In November 1896, Henry brought his superiors a letter he had in reality forged to protect himself, supposedly from Panizzardi to Schwartzkoppen, signed "Alexandrine", whose contents were very damaging to Dreyfus. The ruse seemed to have worked.
Meranwhile, several publications renewed their interest in the Dreyfus Affair - making life awkward for the authorities. On November 15, 1896, an article headlined "The Traitor" appeared in the newspaper L'Eclair, reproducing the document that began "This scoundrel D.", part of the secret file that had been handed over to the judges on the courtmartial and conclusive proof of the illegal procedure adopted during the trial. On November 10, Le Matin published a facsimile of the bordereau.
Bernard Lazare was doing his best to win press circles over to his side. On November 6, 1896, he brought out in Brussels a brochure with the title A Miscarriage of Justice - The truth about the Dreyfus Affair, explaining why he challenged the verdict and mistrusted the fairness of the proceedings. But the press, not judging the case a paying proposition, failed to follow him.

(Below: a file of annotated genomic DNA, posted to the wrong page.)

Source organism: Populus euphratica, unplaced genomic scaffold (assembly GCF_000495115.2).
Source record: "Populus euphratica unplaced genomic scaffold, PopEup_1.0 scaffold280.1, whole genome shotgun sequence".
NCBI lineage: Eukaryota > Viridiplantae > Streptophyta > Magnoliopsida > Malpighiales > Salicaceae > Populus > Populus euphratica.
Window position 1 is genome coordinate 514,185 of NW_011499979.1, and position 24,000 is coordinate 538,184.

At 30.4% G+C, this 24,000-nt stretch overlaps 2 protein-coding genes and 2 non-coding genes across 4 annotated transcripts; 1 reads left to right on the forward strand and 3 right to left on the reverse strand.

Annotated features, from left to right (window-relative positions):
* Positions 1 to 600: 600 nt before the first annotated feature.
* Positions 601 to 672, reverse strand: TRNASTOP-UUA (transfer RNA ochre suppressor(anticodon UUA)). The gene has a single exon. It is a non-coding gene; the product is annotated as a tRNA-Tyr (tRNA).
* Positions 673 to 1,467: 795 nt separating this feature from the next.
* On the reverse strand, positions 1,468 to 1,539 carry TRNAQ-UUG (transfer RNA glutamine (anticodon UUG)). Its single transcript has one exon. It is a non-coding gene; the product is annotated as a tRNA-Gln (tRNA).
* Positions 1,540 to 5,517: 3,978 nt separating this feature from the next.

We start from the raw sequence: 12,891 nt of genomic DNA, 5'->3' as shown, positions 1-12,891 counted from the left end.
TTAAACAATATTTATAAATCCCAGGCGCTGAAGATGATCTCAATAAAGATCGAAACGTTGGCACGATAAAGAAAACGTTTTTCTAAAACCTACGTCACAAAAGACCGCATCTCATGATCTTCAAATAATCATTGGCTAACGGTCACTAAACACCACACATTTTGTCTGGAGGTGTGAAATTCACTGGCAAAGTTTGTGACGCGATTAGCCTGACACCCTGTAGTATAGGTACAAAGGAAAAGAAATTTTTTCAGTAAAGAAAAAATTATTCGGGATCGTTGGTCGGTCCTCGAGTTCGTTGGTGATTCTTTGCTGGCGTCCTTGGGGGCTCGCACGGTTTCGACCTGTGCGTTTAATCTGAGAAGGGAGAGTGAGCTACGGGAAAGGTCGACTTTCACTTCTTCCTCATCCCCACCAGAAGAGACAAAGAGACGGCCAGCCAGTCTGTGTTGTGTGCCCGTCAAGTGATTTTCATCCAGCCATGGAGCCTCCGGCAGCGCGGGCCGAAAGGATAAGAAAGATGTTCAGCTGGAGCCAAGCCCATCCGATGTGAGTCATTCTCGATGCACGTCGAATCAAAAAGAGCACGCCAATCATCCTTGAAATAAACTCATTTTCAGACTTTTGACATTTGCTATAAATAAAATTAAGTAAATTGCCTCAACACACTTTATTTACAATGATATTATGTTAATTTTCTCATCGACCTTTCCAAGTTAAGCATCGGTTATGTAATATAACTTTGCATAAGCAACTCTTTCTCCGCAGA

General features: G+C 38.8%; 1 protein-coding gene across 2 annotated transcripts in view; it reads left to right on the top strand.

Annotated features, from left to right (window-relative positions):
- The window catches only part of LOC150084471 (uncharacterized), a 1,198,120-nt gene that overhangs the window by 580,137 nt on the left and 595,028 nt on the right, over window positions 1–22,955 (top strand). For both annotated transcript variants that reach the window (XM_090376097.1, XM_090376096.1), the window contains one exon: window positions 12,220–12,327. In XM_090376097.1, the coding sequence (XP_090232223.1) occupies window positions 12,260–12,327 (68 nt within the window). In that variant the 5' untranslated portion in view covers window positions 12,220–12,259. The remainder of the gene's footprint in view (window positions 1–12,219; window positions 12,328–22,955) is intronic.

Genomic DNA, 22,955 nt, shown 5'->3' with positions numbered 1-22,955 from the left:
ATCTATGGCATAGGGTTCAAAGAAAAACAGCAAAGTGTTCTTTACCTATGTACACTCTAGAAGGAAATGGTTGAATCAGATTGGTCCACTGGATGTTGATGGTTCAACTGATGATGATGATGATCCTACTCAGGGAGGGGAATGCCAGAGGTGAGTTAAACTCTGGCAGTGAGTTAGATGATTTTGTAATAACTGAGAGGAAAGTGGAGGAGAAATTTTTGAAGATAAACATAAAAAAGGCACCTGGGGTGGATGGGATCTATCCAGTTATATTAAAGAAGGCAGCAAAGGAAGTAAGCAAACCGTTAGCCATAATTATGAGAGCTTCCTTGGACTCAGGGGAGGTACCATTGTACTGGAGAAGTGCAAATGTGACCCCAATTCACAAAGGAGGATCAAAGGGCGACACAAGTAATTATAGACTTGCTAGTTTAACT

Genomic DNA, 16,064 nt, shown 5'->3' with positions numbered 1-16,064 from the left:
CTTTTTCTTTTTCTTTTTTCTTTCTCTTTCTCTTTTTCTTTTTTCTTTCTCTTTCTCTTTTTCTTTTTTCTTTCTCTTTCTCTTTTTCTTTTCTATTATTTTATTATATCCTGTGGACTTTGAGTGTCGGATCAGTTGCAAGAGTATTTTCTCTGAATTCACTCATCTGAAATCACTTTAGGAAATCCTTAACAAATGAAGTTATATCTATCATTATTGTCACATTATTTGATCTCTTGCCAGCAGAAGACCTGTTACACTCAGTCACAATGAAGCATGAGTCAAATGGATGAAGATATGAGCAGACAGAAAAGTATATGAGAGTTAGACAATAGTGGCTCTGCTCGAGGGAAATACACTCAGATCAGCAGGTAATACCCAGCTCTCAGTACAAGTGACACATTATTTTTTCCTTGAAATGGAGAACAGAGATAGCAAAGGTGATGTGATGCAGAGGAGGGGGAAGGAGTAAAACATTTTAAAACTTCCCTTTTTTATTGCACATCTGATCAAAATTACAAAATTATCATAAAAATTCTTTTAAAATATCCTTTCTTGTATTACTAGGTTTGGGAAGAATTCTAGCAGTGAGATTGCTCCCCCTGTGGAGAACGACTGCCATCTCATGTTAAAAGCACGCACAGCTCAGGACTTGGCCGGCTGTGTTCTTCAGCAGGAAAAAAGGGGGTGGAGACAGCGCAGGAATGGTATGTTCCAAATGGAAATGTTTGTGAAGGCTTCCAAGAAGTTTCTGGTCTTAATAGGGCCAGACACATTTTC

Next, Lazare distributed his brochures to members of the upper and lower houses of the French Parliament. Lucie Dreyfus submitted a petition to the Chamber to reconsider the verdict, leading on November 18 to a parliamentary question by a right-wing deputy. The response of War Minister Billot was applauded by right and extreme-right deputies, and the petition was rejected as baseless, i.e. parliamentary pressure was no longer an avenue to Appeal.
Meanwhile, Senate Vice-President Scheurer Kestner, a Protestant senator from Alsace, was utterly "overwhelmed" when informed by a friend of Picquart's discoveries (he had since been shunted off to the sidelines by his superiors). The Senator became an ardent Dreyfusard - a supporter of the campaign being waged by Bernard Lazare and Mathieu Dreyfus, and an important turning point seem to have been reached, as it triggered off a campaign in Parliament for reconsidering the verdict.